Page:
In a letter sent to the Treasury Committee chair Nicky Morgan, the FRC said that, in order to protect the public interest, accountants in public interest roles should be subject to a similar threshold of accountability as auditors.
FRC chief executive Stephen Haddrill, wrote, “We would appreciate your support for this and, if necessary, legislation.”
The letter follows the publication of a FRC report on its own investigation and supervisory inquiry into KPMG’s 2007 and 2008 audits of HBoS.
Haddrill admitted that the FRC should have adopted a “more proactive approach” to its early enquiries in relation to HBoS rather than a “heavy reliance” on other regulators.
He added, “We were concerned that the limitations in our powers to secure information from companies meant it was sensible to await the conclusions of the financial services regulators which had full access to information and whose conclusions would enable us to focus our own work better.
“However, these other investigations took much longer than initially expected and, therefore, a substantial gap in inquiries in relation to audit opened up whilst the FSA and FCA/PRA work was underway.”
In its report, the FRC said the FSA was the lead regulator in relation to the banks but it was not right to regard them as the lead regulator in relation to audit.
Haddrill recognised FRC investigations should be undertaken in parallel so that there is no unnecessary delay in reaching conclusions, and so its evidence can be fed into other inquiries if appropriate.
The FRC has since increased its powers to obtain information and increased its enforcement team.
The accountancy watchdog concluded in September that there was not a realistic prospect that a tribunal would make an adverse finding against KPMG regarding the audit of HBoS in the lead-up to the financial crisis.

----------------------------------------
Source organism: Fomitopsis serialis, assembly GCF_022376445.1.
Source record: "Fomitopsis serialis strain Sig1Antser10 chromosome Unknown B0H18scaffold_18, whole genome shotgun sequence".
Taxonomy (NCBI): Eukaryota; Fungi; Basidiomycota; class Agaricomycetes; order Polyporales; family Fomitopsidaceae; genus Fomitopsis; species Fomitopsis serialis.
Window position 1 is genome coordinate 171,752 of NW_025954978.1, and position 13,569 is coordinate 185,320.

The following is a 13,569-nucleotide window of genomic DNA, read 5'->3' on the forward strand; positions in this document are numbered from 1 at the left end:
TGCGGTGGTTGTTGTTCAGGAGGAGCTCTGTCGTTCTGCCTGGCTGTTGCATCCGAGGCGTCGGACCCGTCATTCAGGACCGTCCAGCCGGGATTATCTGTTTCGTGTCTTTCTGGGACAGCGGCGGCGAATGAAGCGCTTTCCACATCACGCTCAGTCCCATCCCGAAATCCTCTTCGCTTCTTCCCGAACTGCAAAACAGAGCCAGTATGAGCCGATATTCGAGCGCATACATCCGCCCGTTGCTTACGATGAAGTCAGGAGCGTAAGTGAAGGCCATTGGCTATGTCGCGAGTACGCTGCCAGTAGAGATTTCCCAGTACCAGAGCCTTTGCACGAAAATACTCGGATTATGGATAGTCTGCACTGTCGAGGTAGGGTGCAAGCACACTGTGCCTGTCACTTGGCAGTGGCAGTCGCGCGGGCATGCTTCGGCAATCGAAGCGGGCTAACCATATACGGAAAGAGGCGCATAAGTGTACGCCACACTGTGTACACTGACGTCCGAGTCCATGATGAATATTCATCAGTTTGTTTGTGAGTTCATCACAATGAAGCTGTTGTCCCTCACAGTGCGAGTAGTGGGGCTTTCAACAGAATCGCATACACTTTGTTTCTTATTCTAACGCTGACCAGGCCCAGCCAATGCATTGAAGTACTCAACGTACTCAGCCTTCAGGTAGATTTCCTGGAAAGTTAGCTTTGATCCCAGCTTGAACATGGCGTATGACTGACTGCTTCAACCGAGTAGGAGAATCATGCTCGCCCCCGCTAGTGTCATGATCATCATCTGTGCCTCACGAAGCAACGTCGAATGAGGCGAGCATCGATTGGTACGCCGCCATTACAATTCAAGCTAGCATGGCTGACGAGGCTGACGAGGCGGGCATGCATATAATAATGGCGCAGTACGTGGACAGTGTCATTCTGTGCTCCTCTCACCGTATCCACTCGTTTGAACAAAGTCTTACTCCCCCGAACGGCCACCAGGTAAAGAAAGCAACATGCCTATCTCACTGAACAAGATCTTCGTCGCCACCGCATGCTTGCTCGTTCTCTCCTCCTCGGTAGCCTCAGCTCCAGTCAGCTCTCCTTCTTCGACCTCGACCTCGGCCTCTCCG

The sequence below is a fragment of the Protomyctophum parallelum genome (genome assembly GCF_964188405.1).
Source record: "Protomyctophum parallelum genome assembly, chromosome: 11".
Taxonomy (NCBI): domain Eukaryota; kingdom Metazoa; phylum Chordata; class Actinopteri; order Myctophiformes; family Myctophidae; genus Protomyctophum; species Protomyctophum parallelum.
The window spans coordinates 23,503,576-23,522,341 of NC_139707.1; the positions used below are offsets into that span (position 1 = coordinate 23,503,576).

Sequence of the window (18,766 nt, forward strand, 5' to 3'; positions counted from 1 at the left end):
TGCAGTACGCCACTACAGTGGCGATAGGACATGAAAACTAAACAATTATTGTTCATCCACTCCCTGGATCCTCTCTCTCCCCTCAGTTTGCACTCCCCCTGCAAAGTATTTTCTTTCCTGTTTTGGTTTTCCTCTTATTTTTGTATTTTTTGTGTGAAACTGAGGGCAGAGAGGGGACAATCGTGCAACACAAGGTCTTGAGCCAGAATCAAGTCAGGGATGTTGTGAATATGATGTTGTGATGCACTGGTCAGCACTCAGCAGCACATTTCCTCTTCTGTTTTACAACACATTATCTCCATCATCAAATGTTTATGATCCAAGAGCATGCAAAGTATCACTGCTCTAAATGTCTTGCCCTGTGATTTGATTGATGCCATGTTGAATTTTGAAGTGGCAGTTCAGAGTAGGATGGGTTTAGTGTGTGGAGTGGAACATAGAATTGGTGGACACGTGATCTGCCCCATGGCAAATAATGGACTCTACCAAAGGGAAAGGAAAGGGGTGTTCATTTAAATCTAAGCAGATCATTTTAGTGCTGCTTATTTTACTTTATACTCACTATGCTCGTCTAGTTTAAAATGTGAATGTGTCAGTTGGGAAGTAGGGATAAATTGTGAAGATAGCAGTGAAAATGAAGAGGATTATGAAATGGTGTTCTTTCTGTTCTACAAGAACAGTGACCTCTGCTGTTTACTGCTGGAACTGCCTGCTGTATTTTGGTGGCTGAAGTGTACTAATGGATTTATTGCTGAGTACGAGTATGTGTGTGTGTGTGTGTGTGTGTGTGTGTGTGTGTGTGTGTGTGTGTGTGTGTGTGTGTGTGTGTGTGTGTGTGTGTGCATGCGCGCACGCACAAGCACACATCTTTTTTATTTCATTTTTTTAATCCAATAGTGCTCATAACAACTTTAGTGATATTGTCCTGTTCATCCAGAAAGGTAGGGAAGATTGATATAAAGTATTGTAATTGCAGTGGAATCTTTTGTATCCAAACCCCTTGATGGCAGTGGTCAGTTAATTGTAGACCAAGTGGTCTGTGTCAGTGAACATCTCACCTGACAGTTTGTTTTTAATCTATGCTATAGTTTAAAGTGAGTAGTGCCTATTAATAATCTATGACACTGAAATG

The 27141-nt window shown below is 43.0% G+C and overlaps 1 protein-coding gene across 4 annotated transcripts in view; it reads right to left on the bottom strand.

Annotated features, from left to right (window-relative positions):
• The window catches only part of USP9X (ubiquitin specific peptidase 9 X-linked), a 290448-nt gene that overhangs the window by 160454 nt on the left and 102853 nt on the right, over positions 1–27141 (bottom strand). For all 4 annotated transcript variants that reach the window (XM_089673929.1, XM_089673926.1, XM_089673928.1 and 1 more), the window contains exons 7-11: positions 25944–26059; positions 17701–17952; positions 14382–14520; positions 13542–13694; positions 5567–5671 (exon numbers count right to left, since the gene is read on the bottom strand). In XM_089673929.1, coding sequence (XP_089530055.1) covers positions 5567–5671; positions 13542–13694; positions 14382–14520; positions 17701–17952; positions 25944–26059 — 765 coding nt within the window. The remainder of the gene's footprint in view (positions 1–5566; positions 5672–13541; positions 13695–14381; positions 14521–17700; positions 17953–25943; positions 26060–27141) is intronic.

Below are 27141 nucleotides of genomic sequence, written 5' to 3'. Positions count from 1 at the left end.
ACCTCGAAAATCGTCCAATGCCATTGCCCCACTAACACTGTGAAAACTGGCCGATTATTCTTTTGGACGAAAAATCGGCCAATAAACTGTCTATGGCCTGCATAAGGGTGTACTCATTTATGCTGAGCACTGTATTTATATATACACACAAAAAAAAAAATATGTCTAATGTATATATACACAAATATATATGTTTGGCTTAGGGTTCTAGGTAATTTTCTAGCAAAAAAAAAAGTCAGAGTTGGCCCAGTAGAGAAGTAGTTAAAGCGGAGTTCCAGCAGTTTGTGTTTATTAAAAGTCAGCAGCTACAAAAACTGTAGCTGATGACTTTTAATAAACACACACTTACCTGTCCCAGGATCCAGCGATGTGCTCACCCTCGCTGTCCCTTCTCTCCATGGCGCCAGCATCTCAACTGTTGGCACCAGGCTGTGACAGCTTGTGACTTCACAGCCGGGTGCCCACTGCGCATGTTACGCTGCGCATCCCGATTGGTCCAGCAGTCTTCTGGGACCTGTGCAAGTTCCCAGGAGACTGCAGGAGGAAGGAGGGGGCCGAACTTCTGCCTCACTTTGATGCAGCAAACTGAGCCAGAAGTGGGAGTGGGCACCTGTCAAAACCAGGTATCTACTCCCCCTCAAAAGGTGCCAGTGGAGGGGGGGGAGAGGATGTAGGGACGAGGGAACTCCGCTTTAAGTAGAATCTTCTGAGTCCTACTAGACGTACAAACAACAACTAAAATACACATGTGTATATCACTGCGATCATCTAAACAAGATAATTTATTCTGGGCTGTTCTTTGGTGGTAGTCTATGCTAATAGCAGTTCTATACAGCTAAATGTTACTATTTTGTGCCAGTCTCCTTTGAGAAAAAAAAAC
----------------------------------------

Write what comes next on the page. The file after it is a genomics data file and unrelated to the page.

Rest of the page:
The probe focused on why HBoS was granted “going concern” status in 2007, a year before it had to be bailed out following the financial crash.
Hadrill said the regulator now recognises that it should say more about the reasons for decisions to close an investigation.
“In the future, where there is a public interest to do so and no legal constraints, we will publish a summary of our reasons” he announced.
Last month, Alistair Osborne wrote in The Times that while Haddrill acknowledged the financial crisis had cost the UK £1.1trn in financial support for UK banks, he had failed to mention that “the FRC had cleared all the accountancy firms of any dodgy audits, most recently KPMG over HBOS”.
The FRC also said it was conducting a new review into its own governance and will in consequence be expanding the diversity, range of skills and experience on its board and committees.
The Treasury Committee chair reacted to the letter by saying, “This long-awaited report rightly acknowledges that the FRC should have been more ‘proactive’ in investigating KMPG’s audit of HBoS. It was only through pressure from the Treasury Committee that the FRC decided to act."
Morgan added, “As Mr Haddrill says, the report sets out the lessons that the FRC has ‘learnt for the future’. We will be calling the FRC to give evidence in the New Year to discuss whether their conclusions go far enough.”